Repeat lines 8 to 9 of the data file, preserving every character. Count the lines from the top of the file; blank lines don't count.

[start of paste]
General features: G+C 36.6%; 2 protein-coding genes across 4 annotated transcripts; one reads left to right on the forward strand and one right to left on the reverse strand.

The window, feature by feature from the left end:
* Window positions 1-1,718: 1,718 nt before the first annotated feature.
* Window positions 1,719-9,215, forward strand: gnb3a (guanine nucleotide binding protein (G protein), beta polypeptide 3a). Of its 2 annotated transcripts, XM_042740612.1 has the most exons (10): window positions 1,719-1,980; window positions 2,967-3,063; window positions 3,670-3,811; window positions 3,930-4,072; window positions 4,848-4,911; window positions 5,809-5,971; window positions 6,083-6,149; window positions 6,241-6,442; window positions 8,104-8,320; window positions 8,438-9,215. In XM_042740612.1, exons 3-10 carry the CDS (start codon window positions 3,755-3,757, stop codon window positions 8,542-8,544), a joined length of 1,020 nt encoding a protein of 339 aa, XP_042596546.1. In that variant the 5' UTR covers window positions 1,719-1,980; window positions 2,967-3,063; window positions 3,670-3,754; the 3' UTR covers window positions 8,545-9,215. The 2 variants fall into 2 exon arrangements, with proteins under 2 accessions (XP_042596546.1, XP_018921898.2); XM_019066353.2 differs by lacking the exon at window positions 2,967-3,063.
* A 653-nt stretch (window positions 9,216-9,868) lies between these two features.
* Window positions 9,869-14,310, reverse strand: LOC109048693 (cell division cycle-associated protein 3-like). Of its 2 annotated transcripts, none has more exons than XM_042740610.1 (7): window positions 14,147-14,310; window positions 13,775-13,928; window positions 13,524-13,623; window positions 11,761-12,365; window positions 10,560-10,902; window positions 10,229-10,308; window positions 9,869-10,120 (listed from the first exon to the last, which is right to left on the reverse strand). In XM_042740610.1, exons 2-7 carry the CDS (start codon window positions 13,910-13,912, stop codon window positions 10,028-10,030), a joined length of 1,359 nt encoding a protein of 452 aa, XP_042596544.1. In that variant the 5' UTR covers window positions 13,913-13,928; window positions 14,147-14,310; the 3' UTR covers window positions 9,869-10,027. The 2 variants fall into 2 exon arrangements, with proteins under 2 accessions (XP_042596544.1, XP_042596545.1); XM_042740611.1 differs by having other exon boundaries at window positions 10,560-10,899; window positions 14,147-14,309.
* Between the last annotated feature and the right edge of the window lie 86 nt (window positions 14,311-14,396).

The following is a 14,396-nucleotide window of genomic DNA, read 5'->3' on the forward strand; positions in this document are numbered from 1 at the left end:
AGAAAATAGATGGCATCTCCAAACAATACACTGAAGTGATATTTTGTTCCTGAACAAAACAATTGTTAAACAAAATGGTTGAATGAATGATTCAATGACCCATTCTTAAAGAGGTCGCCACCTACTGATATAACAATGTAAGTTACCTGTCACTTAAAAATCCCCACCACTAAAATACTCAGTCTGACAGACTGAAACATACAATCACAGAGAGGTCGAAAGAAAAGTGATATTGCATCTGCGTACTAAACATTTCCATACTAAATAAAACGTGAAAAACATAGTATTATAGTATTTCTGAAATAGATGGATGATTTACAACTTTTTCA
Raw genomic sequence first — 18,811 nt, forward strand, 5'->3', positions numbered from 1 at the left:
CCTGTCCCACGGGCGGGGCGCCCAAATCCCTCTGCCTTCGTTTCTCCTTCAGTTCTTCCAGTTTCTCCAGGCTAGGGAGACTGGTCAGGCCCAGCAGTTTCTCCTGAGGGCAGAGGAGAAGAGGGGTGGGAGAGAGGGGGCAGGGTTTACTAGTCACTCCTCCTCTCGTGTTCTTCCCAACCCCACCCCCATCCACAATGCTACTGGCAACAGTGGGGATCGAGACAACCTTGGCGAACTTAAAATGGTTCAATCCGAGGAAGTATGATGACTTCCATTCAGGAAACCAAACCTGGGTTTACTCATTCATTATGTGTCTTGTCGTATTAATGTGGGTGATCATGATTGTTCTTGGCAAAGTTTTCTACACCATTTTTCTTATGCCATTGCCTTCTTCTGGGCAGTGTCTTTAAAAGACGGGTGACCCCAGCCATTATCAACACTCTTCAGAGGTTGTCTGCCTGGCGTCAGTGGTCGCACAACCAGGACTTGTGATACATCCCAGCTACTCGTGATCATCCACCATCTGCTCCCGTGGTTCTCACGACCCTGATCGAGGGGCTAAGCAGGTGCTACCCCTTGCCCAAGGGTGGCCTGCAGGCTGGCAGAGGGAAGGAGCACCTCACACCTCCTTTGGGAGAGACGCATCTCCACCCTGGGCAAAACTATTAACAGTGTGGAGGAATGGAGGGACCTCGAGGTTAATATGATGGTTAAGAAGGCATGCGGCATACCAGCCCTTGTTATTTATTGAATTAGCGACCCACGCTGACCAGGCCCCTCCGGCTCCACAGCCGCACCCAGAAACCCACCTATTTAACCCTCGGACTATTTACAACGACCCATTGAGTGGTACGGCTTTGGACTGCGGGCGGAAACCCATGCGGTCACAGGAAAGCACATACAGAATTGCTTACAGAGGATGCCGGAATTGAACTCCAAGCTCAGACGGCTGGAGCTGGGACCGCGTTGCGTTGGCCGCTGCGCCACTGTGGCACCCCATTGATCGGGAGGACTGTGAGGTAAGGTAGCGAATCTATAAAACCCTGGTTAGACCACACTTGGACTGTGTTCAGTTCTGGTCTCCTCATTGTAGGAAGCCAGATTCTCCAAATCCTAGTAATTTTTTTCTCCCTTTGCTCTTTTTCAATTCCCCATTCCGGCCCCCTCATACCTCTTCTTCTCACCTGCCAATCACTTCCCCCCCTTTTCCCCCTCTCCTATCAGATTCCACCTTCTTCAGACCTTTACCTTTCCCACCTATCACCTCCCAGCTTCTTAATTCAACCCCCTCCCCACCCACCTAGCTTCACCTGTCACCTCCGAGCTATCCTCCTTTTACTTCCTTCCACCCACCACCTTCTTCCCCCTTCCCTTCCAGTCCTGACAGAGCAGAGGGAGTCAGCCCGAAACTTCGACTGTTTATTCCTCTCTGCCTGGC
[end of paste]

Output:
The following is a 14,396-nucleotide window of genomic DNA, read 5'->3' on the forward strand; positions in this document are numbered from 1 at the left end:
AGAAAATAGATGGCATCTCCAAACAATACACTGAAGTGATATTTTGTTCCTGAACAAAACAATTGTTAAACAAAATGGTTGAATGAATGATTCAATGACCCATTCTTAAAGAGGTCGCCACCTACTGATATAACAATGTAAGTTACCTGTCACTTAAAAATCCCCACCACTAAAATACTCAGTCTGACAGACTGAAACATACAATCACAGAGAGGTCGAAAGAAAAGTGATATTGCATCTGCGTACTAAACATTTCCATACTAAATAAAACGTGAAAAACATAGTATTATAGTATTTCTGAAATAGATGGATGATTTACAACTTTTTCA